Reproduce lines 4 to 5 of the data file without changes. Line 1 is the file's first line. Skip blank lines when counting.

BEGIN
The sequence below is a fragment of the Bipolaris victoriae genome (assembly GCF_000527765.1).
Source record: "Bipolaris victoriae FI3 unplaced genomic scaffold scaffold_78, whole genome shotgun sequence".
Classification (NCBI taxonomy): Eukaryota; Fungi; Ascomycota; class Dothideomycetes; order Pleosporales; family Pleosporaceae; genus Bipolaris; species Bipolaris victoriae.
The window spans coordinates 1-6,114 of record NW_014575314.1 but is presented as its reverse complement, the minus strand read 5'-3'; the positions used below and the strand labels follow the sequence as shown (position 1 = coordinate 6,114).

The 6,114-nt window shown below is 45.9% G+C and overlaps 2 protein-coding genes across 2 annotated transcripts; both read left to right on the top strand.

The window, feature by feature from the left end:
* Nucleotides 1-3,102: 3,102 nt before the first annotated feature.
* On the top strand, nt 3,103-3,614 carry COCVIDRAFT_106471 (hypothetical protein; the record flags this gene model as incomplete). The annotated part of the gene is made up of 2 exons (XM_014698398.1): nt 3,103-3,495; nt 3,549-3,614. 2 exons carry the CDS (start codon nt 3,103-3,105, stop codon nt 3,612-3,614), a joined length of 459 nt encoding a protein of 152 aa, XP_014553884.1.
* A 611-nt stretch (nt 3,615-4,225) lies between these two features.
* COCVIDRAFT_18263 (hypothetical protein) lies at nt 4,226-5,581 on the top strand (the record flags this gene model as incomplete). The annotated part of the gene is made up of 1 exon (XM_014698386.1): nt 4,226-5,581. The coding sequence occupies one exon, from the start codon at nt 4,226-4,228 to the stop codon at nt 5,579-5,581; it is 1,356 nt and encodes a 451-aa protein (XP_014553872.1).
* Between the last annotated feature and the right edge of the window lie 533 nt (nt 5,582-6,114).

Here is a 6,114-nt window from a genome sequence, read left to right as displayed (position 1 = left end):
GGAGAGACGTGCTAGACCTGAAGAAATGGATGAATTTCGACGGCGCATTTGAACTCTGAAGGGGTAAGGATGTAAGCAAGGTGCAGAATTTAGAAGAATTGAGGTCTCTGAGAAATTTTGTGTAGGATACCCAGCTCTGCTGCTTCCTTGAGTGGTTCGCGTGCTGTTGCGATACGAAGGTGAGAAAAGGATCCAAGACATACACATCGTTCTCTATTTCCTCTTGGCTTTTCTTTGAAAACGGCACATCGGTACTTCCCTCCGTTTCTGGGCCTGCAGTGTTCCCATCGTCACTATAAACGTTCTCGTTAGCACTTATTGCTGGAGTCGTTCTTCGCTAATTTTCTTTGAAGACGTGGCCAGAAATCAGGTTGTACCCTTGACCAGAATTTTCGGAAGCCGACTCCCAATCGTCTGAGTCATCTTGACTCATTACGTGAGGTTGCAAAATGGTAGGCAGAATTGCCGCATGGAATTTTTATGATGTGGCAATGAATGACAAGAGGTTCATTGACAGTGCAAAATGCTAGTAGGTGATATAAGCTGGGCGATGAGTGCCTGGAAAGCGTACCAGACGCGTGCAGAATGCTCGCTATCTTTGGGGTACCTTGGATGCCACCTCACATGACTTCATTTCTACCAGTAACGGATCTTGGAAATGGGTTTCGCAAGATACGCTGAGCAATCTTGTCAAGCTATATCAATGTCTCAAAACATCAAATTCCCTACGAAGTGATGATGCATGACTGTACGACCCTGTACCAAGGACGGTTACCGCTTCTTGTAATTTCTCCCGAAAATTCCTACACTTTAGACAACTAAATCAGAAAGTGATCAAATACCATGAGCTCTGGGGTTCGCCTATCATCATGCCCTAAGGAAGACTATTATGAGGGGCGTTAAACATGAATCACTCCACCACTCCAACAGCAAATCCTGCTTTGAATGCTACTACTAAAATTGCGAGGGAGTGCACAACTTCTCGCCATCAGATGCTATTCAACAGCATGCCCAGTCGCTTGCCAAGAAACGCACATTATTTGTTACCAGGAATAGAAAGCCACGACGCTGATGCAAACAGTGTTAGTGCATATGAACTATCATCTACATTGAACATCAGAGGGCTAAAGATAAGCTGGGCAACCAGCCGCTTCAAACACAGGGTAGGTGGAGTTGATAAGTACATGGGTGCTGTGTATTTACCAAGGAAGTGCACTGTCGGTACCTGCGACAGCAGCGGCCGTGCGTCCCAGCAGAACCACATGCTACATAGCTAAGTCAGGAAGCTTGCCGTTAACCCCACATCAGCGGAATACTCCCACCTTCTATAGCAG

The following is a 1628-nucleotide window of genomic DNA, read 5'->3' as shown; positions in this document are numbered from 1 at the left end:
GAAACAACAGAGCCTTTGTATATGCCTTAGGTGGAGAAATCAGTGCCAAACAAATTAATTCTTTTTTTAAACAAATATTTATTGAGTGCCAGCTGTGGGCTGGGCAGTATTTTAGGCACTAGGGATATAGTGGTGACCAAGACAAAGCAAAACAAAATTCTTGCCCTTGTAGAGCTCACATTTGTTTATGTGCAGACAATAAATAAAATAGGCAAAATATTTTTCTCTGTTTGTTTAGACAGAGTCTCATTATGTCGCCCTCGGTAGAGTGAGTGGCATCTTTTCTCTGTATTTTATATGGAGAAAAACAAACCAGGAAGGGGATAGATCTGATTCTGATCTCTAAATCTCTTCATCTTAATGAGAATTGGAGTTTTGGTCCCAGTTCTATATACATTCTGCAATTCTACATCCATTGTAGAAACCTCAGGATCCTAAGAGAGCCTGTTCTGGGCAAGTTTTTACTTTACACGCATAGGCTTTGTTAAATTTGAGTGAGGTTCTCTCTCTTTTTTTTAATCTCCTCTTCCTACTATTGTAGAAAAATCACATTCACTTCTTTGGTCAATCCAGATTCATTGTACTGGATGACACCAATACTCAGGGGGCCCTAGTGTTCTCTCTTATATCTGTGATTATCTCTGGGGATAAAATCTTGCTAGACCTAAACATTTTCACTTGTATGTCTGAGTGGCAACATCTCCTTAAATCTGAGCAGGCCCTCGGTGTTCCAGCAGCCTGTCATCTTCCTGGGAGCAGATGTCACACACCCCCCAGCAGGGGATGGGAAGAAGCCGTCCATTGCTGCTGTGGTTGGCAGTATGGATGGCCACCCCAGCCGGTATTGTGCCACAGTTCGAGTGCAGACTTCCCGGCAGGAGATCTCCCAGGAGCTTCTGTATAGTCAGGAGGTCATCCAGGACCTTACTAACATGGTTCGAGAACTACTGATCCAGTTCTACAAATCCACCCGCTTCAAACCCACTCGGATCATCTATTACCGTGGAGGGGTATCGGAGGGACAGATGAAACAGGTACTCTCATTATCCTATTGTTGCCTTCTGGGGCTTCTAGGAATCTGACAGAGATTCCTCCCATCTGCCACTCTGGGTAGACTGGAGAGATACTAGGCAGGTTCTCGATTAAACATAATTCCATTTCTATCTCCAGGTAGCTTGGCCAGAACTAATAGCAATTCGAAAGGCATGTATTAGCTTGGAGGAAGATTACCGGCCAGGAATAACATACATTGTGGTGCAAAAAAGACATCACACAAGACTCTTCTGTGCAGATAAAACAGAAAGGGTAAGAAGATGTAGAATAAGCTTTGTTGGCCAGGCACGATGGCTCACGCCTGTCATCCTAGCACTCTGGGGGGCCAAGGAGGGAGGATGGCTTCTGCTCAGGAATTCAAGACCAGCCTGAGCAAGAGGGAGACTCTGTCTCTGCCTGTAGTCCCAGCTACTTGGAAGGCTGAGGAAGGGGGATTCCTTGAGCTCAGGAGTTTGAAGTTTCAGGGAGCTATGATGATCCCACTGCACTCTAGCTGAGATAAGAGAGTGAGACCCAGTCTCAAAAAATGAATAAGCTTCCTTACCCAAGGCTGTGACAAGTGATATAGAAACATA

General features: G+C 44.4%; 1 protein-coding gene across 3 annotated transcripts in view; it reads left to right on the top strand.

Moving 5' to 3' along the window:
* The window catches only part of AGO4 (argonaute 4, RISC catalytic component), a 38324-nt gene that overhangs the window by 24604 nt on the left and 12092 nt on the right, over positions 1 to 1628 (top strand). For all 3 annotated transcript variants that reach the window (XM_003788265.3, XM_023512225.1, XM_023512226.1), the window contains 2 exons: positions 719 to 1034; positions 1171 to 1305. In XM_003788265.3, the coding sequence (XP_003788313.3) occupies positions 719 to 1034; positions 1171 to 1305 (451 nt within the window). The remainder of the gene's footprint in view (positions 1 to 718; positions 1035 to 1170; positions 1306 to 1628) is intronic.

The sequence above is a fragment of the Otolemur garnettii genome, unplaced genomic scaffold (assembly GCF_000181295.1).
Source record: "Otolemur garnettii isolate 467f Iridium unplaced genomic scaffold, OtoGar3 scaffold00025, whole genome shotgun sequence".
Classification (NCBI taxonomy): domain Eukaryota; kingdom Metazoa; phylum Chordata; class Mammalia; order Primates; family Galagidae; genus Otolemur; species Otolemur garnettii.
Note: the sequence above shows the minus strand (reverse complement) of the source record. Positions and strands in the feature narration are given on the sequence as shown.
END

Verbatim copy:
The window spans coordinates 1-6,114 of record NW_014575314.1 but is presented as its reverse complement, the minus strand read 5'-3'; the positions used below and the strand labels follow the sequence as shown (position 1 = coordinate 6,114).

The 6,114-nt window shown below is 45.9% G+C and overlaps 2 protein-coding genes across 2 annotated transcripts; both read left to right on the top strand.